Men ignored these Abstract Expressionists. Now their art is in Denver, getting some of the attention that missed it in the ’50s.

Female artists like Grace Hartigan banded together to show their work, but it would be decades before they were widely recognized for their contributions.
3 min. read
A piece of Grace Hartigan’s work hangs in Grimaldis Gallery in Washington D.C. (Mark Barry/Flickr)

A piece of Grace Hartigan's work hangs in Grimaldis Gallery in Washington D.C. (Mark Barry/Flickr)

The late Grace Hartigan's work is part of a new exhibit at the Denver Art Museum. In 1951, she came home from a visit with other artists and wrote this in her journal:

The art critic Clem Greenberg had "gotten on his kick of ‘women painters'" again. Like always, he had declared that women are "too easily satisfied."

The critic accused people of Hartigan's gender of making ,"'finish’ pictures, polish, ‘candy,'" she wrote.

What the critic was saying must have felt particularly venomous.

Clem Greenberg was a king of the Abstract Expressionist scene. He was one of the first critics to discover Jackson Pollock, the most famous flinger of paint. He had tremendous influence in a genre that, like jazz, was emerging as one the first internationally respected genres of American art.

Men like him had tremendous influence over the careers of young artists like Hartigan. And then he says stuff like this: "He wants to be the contemporary of the first great woman painter," the artist wrote in her journal.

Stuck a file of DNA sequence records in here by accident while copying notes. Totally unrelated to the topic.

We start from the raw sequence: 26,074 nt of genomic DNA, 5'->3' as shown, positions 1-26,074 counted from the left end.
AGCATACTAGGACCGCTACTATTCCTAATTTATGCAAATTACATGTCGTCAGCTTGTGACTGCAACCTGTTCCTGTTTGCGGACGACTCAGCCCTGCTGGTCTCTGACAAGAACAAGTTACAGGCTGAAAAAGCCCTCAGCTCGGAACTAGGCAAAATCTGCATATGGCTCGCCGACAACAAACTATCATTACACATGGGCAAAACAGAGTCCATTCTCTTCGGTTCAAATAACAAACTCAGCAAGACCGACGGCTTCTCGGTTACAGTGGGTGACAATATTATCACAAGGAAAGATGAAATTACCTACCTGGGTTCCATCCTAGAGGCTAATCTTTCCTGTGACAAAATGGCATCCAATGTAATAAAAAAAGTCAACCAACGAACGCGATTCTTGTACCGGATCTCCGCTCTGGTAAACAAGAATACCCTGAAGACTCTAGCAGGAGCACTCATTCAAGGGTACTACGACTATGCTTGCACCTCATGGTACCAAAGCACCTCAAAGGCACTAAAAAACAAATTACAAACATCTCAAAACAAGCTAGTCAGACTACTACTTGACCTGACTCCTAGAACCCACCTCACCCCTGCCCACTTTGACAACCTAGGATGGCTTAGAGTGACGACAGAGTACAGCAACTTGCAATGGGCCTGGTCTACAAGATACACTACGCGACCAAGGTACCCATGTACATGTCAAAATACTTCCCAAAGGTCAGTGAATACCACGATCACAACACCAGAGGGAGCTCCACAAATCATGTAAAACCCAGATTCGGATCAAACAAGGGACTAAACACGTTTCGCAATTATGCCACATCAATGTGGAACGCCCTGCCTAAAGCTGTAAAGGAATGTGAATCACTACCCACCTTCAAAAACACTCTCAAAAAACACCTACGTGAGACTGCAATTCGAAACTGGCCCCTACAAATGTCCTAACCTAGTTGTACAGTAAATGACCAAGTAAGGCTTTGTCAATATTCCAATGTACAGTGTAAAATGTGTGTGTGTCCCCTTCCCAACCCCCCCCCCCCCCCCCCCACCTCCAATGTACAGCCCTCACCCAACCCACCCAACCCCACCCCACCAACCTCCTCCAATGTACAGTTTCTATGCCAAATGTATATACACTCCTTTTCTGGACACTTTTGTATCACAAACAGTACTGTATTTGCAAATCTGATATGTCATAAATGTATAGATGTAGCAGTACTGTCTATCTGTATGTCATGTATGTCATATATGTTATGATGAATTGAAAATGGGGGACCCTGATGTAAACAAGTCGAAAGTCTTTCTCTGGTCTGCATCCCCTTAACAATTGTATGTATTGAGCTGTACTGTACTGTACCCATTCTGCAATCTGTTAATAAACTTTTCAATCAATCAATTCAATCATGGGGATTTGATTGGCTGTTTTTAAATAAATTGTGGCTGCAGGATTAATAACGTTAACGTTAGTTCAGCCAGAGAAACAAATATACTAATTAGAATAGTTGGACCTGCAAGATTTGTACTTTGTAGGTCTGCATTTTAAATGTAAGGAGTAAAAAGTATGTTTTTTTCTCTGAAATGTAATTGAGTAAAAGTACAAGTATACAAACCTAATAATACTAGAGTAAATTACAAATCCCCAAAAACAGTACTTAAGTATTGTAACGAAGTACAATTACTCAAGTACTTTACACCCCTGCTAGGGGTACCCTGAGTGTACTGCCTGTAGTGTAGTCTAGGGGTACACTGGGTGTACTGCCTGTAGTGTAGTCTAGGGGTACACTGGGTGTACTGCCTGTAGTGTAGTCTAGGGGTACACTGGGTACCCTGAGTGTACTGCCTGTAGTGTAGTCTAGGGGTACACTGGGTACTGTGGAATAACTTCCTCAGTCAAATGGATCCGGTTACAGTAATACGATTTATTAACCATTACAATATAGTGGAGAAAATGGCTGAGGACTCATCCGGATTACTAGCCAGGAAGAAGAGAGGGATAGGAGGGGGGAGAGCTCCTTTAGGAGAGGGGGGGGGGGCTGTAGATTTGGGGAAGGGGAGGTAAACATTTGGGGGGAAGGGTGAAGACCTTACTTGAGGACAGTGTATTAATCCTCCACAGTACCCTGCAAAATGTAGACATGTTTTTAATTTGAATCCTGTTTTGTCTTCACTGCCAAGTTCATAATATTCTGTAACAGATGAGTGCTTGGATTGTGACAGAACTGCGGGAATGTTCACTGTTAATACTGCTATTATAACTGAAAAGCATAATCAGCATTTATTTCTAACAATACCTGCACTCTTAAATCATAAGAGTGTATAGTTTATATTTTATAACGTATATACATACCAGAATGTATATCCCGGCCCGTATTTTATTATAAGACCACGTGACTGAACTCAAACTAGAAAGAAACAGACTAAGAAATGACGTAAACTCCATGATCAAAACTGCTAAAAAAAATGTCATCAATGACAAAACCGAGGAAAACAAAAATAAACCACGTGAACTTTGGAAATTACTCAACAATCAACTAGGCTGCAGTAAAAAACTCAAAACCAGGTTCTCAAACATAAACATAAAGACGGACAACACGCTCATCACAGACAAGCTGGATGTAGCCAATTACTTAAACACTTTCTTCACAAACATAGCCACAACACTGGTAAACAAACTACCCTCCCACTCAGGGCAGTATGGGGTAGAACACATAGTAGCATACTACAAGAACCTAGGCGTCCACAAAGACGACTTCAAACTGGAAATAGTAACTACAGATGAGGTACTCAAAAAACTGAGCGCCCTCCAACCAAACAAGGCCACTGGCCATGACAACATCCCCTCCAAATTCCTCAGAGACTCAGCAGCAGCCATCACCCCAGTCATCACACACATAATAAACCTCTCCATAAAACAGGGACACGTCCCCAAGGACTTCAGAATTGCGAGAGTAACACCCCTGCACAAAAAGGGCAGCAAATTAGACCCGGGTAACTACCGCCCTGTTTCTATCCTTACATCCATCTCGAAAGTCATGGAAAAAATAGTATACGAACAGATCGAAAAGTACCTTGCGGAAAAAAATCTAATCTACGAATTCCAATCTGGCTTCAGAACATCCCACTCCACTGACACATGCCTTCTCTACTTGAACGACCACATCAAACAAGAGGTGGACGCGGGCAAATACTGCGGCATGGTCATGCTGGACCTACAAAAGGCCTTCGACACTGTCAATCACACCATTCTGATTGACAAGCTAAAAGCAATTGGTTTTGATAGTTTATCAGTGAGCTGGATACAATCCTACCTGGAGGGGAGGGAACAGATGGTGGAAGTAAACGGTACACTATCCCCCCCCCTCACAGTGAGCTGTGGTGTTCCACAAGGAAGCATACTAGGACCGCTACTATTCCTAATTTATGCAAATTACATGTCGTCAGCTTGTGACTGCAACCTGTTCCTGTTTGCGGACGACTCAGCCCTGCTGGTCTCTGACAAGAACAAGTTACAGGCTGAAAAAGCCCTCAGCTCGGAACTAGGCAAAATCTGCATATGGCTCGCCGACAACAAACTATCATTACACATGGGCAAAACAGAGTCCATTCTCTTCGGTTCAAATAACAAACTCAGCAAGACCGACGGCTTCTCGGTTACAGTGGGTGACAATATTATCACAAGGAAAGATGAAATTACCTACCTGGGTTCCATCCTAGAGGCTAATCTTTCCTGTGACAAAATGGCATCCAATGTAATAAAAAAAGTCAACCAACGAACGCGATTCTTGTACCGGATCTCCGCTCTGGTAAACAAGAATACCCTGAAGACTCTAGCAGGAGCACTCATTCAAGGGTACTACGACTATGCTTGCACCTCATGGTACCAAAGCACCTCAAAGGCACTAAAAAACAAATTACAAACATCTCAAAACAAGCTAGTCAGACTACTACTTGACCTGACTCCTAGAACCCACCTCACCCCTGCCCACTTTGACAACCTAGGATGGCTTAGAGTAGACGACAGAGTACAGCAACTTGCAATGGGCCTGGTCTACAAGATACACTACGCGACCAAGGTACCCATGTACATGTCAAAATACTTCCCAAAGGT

"What shit," she commented to herself. "He’d be the first to attack her."

That kind of sexism could have buried Hartigan and other women's work. But it didn't.

This diary extract, by the way, appeared in a piece by Joan Marter in The Art Newspaper. The piece, which you ought to read, is about "Women of Abstract Expressionism," a new exhibition here in Denver.

The exhibition:

  • Runs through Sept. 25, 2016, at the Denver Art Museum
  • Is included in general admission, normally $10 to $13 for adults and free for kids
  • Features the work of a dozen artists, including Hartigan

Now, artists like Hartigan weren't entirely ignored. They fought hard, and they fought together to put on group shows at places like the Stable Gallery, according to Harter.

Still, "despite all evidence of their presence, participation and paintings, it would be decades before more than a handful of women could take their place in the annals of art history as part of Abstract Expressionism," she writes.

That's changing now -- and that gives us in Denver a chance to see a "new" part of modern art history. Read up more on their history over at the museum's site, which includes a nice listicle.

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